Platform: Gameboy Advance
Developer: Hotgen Studios
ESRB: E (Everyone)
Released: Q4 2001
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Mat Hoffmanís Pro BMX
- Nice, varied gameplay
- Decent visuals
- Tricks are reasonably ease to execute
- Some maneuvering tires out the thumbs
- Sound effects could use a little bit more oomph
"Mat Hoffmanís Pro BMX actually does a good job of providing a little something for everybody."
first I was pretty skeptical as to how well this game would translate
making its way from the Dreamcast to the Gameboy Advance.
It just seemed so necessary that the game stay in its 3D world,
but after putting Hoffman through its paces itís still plenty of fun
in its 2D, handheld world. Decent
visuals, responsive controls, and itís whole pick up and play quality
are the high points of this game making it a worthy candidate for
witling away a few hours on a lengthy road trip.
key positive aspect of this game is that it easily lends itself to being
played in quick burst. You
donít have to worry about investing an hour or so at a time into the
game in order to see any progress.
Each course has a number of things that must be accomplished in
order to unlock the next track, but it doesnít feel like a chore at
all. In fact it feels a lot
more like a game of Pac Man where you simply worry about outdoing
yourself in subsequent runs on the course until you have gotten enough
of the goals completed to get to the next course.
Once you get the hang of the gameplay itís not too difficult to
get the rest of the tracks unlocked, but the challenge is still present
in trying to complete absolutely every goal on every course.
Itís the exact same formula as the Tony Hawk series and it
works just fine here.
There are plenty of game modes to choose from with Tournament, Career, and free runs, allowing players to either put in a relatively length commitment to the game for a sitting or just kill 15 minutes while waiting for the bus. Itís very versatile in the options it gives the player.
presentation is a pleasant surprise here too.
With this sort of game we almost always see it in a 3D world so
it has engrained itself in most gamers psyche to a degree that this is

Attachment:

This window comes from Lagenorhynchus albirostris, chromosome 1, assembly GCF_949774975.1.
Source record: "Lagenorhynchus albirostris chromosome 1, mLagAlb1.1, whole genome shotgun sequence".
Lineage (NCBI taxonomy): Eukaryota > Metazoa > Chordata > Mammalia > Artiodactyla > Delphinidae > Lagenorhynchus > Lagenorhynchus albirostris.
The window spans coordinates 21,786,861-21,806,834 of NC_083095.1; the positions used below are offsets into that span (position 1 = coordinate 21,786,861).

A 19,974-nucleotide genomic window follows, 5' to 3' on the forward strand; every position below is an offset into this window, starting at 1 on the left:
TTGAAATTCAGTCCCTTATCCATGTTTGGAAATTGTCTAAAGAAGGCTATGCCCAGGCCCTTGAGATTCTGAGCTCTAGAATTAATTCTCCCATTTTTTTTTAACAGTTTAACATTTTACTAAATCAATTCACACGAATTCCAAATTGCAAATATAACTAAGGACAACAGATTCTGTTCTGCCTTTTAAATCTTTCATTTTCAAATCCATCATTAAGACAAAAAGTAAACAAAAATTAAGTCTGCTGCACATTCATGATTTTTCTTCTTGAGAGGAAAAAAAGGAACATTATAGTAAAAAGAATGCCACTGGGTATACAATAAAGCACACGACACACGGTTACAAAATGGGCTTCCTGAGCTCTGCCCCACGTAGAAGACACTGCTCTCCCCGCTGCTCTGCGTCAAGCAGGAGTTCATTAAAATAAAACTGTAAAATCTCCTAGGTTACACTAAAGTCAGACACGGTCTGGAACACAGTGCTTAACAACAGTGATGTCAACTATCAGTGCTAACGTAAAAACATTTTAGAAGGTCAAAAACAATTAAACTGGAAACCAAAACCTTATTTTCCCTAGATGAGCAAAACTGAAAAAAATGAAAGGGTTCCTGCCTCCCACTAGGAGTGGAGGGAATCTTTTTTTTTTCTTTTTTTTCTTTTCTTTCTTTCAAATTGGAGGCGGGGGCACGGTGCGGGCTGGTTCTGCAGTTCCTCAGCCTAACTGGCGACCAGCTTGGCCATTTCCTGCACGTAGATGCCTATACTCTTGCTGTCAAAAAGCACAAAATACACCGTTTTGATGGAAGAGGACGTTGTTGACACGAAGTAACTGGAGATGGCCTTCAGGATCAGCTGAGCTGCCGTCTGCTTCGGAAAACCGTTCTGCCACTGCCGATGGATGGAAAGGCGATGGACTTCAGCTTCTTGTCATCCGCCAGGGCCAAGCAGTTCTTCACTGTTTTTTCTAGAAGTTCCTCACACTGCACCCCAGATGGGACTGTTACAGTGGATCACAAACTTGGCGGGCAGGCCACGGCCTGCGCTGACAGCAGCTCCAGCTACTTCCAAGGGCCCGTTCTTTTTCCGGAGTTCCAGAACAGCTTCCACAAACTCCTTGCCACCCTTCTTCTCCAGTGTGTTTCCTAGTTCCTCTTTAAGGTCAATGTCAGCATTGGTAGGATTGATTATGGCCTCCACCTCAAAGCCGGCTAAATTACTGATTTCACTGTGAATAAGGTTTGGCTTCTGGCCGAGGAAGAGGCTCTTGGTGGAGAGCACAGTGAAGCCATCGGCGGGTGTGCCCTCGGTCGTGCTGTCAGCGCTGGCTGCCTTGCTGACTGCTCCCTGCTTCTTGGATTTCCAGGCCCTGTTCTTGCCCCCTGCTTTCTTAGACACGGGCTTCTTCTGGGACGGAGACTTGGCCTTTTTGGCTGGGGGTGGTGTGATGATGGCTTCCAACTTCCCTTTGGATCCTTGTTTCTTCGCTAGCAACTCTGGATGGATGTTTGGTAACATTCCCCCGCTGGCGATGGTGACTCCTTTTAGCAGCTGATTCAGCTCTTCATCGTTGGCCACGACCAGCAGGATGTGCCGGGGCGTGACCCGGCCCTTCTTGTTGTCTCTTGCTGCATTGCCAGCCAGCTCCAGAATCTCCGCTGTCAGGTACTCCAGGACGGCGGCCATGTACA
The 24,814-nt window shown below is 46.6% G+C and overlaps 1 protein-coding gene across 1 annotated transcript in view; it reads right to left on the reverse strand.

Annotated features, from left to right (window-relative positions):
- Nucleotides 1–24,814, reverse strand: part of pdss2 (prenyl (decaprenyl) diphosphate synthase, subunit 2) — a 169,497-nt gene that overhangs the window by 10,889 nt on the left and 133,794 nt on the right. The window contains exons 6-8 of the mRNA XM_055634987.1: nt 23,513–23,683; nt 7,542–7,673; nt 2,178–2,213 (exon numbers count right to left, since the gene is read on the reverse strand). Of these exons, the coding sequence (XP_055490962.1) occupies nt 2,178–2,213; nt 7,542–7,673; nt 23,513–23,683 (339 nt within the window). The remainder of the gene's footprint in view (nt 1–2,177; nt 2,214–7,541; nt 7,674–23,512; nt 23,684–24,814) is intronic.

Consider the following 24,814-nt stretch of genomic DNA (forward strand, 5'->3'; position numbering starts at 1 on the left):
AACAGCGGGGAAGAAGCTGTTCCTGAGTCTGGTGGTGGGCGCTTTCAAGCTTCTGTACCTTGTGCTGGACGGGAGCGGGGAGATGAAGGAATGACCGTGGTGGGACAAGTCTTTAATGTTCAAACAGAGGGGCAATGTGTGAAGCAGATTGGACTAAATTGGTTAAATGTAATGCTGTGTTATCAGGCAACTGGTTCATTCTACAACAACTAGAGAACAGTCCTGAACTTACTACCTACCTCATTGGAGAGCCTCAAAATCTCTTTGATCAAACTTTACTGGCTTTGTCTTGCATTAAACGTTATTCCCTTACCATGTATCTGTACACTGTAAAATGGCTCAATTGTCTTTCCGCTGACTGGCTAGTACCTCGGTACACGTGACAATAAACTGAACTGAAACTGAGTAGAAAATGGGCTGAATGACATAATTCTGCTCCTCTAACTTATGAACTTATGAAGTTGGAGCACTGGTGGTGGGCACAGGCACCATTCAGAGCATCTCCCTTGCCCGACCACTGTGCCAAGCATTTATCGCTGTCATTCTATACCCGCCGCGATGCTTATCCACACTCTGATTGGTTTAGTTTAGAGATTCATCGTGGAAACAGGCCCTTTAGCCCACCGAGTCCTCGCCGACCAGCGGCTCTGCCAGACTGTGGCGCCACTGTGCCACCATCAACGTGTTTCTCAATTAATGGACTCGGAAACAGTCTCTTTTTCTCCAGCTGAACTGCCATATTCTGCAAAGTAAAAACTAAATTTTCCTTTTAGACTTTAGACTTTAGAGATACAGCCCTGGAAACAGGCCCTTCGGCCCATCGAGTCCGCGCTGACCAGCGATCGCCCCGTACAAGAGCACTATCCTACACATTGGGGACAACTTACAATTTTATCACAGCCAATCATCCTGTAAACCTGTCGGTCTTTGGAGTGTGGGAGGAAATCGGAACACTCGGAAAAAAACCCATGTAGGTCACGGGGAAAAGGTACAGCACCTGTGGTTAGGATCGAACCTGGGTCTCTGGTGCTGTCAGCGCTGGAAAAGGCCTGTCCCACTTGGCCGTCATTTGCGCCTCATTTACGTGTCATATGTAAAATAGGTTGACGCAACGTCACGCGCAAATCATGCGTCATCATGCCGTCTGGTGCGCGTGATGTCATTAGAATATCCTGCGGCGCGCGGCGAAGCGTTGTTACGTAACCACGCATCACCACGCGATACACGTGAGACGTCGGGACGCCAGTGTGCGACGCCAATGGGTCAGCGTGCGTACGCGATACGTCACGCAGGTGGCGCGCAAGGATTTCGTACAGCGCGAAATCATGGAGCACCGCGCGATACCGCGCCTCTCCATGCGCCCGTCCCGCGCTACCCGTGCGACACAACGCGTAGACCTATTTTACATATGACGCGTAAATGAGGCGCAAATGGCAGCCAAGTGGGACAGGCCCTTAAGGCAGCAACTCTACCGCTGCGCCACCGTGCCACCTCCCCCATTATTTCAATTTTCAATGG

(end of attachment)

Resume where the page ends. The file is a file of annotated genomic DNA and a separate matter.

just the way they are displayed. Luckily
for Hoffman, this game actually looks just fine.
With a three quarter overhead view players still have a very
acceptable view of what is happening while moving throughout the levels.
Moreover, nothing is terribly small or difficult to see on the
screen unlike some portable games where squinting and straining are the
the ease of view is the gameís ease of control.
While everything has been squeezed into a scant few buttons in
the GBA version of Hoffman, everything that needs be done can be done
with relative ease. The
most important maneuvers are handled by with the directional pad plus
the A and B buttons, allowing players to easily go nuts with vert tricks
and whatnot. However,
button mashing wonít do the trick, pun intended, when doing
these moves. Granted you can rack up a decent score this way, but
to do really well learning each move and finding ways to string them
together will yield far better results.
About the only gripe I have with the controls of the game is that
my thumb gets all tuckered out working the directional pad on the verts,
but other than that the controls are very smooth, responsive, and well
while serviceable, won't knock anyone's socks off.
The crowd cheers are surprisingly good, but everything else makes the
noises one would expect, but through tiny, muddled speakers. The
music, though, goes a long way to make up for it.
Itís nothing out of the ordinary, with your typical peppy tunes
to keep the energy up. It
gets the job done.
Hoffmanís Pro BMX actually does a good job of providing a little
something for everybody. It
has some depth for those who want a little meat on their gaming bones,
as well as providing quick bursts of gaming for those who just want to
kill a little bit of time. But
whatever side of the fence you stand, there is a lot of fun to be had
- Mr. Nash
(January 27, 2002)
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